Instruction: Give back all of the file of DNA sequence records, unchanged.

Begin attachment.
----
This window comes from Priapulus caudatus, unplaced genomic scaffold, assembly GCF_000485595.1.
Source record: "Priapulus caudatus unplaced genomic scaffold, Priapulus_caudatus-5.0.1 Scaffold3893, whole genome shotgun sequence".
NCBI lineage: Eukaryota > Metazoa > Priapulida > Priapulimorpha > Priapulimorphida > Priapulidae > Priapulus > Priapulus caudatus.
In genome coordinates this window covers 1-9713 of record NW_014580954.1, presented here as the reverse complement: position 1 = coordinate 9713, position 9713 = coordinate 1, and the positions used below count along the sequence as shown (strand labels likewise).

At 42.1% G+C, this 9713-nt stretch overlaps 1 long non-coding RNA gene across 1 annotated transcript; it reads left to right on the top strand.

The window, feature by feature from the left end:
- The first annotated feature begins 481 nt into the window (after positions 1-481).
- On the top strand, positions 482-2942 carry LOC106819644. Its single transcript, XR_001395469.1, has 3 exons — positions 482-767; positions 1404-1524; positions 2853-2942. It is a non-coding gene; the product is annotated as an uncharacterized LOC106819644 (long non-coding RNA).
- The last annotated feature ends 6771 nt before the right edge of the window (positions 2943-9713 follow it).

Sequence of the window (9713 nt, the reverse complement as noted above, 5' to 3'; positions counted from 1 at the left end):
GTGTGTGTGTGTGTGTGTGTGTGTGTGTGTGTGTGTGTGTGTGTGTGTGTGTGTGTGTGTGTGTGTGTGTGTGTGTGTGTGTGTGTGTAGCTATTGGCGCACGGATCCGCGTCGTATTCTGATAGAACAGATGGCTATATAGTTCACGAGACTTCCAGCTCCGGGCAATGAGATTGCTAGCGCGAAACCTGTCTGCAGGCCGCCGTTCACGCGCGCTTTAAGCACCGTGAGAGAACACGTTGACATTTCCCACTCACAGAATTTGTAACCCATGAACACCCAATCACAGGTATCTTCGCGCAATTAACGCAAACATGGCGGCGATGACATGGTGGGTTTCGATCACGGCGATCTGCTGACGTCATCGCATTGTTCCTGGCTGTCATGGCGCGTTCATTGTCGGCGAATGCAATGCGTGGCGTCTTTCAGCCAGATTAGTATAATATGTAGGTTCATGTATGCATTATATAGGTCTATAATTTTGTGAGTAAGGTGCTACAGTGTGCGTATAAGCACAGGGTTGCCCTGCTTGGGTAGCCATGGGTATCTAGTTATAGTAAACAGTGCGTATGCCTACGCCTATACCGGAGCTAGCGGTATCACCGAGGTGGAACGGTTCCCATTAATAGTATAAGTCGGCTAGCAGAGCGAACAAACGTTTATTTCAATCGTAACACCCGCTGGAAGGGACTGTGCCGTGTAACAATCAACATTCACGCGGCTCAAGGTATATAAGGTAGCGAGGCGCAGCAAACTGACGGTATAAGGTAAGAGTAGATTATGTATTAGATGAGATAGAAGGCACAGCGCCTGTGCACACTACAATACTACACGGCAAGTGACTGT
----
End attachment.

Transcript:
This window comes from Priapulus caudatus, unplaced genomic scaffold, assembly GCF_000485595.1.
Source record: "Priapulus caudatus unplaced genomic scaffold, Priapulus_caudatus-5.0.1 Scaffold3893, whole genome shotgun sequence".
NCBI lineage: Eukaryota > Metazoa > Priapulida > Priapulimorpha > Priapulimorphida > Priapulidae > Priapulus > Priapulus caudatus.
In genome coordinates this window covers 1-9713 of record NW_014580954.1, presented here as the reverse complement: position 1 = coordinate 9713, position 9713 = coordinate 1, and the positions used below count along the sequence as shown (strand labels likewise).

At 42.1% G+C, this 9713-nt stretch overlaps 1 long non-coding RNA gene across 1 annotated transcript; it reads left to right on the top strand.

The window, feature by feature from the left end:
- The first annotated feature begins 481 nt into the window (after positions 1-481).
- On the top strand, positions 482-2942 carry LOC106819644. Its single transcript, XR_001395469.1, has 3 exons — positions 482-767; positions 1404-1524; positions 2853-2942. It is a non-coding gene; the product is annotated as an uncharacterized LOC106819644 (long non-coding RNA).
- The last annotated feature ends 6771 nt before the right edge of the window (positions 2943-9713 follow it).

Sequence of the window (9713 nt, the reverse complement as noted above, 5' to 3'; positions counted from 1 at the left end):
GTGTGTGTGTGTGTGTGTGTGTGTGTGTGTGTGTGTGTGTGTGTGTGTGTGTGTGTGTGTGTGTGTGTGTGTGTGTGTGTGTGTGTGTAGCTATTGGCGCACGGATCCGCGTCGTATTCTGATAGAACAGATGGCTATATAGTTCACGAGACTTCCAGCTCCGGGCAATGAGATTGCTAGCGCGAAACCTGTCTGCAGGCCGCCGTTCACGCGCGCTTTAAGCACCGTGAGAGAACACGTTGACATTTCCCACTCACAGAATTTGTAACCCATGAACACCCAATCACAGGTATCTTCGCGCAATTAACGCAAACATGGCGGCGATGACATGGTGGGTTTCGATCACGGCGATCTGCTGACGTCATCGCATTGTTCCTGGCTGTCATGGCGCGTTCATTGTCGGCGAATGCAATGCGTGGCGTCTTTCAGCCAGATTAGTATAATATGTAGGTTCATGTATGCATTATATAGGTCTATAATTTTGTGAGTAAGGTGCTACAGTGTGCGTATAAGCACAGGGTTGCCCTGCTTGGGTAGCCATGGGTATCTAGTTATAGTAAACAGTGCGTATGCCTACGCCTATACCGGAGCTAGCGGTATCACCGAGGTGGAACGGTTCCCATTAATAGTATAAGTCGGCTAGCAGAGCGAACAAACGTTTATTTCAATCGTAACACCCGCTGGAAGGGACTGTGCCGTGTAACAATCAACATTCACGCGGCTCAAGGTATATAAGGTAGCGAGGCGCAGCAAACTGACGGTATAAGGTAAGAGTAGATTATGTATTAGATGAGATAGAAGGCACAGCGCCTGTGCACACTACAATACTACACGGCAAGTGACTGT